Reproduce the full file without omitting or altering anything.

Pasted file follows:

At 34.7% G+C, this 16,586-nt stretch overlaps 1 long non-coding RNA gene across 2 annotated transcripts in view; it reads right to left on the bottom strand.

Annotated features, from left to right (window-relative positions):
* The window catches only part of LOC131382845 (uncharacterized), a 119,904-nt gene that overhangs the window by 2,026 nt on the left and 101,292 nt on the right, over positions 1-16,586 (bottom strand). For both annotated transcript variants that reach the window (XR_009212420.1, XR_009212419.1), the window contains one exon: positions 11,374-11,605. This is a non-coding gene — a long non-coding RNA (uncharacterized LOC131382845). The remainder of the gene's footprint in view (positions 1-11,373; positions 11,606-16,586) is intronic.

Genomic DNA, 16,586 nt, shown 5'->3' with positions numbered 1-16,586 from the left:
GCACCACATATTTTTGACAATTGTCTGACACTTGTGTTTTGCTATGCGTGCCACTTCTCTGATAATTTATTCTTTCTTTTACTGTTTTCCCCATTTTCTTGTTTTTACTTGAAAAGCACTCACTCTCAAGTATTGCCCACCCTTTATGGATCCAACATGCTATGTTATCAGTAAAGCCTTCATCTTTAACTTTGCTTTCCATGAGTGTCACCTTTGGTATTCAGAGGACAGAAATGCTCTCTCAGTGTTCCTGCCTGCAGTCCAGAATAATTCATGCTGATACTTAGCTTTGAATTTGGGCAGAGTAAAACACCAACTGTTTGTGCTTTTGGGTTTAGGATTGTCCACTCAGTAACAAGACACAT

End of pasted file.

At 34.7% G+C, this 16,586-nt stretch overlaps 1 long non-coding RNA gene across 2 annotated transcripts in view; it reads right to left on the bottom strand.

Annotated features, from left to right (window-relative positions):
* The window catches only part of LOC131382845 (uncharacterized), a 119,904-nt gene that overhangs the window by 2,026 nt on the left and 101,292 nt on the right, over positions 1-16,586 (bottom strand). For both annotated transcript variants that reach the window (XR_009212420.1, XR_009212419.1), the window contains one exon: positions 11,374-11,605. This is a non-coding gene — a long non-coding RNA (uncharacterized LOC131382845). The remainder of the gene's footprint in view (positions 1-11,373; positions 11,606-16,586) is intronic.

Genomic DNA, 16,586 nt, shown 5'->3' with positions numbered 1-16,586 from the left:
GCACCACATATTTTTGACAATTGTCTGACACTTGTGTTTTGCTATGCGTGCCACTTCTCTGATAATTTATTCTTTCTTTTACTGTTTTCCCCATTTTCTTGTTTTTACTTGAAAAGCACTCACTCTCAAGTATTGCCCACCCTTTATGGATCCAACATGCTATGTTATCAGTAAAGCCTTCATCTTTAACTTTGCTTTCCATGAGTGTCACCTTTGGTATTCAGAGGACAGAAATGCTCTCTCAGTGTTCCTGCCTGCAGTCCAGAATAATTCATGCTGATACTTAGCTTTGAATTTGGGCAGAGTAAAACACCAACTGTTTGTGCTTTTGGGTTTAGGATTGTCCACTCAGTAACAAGACACAT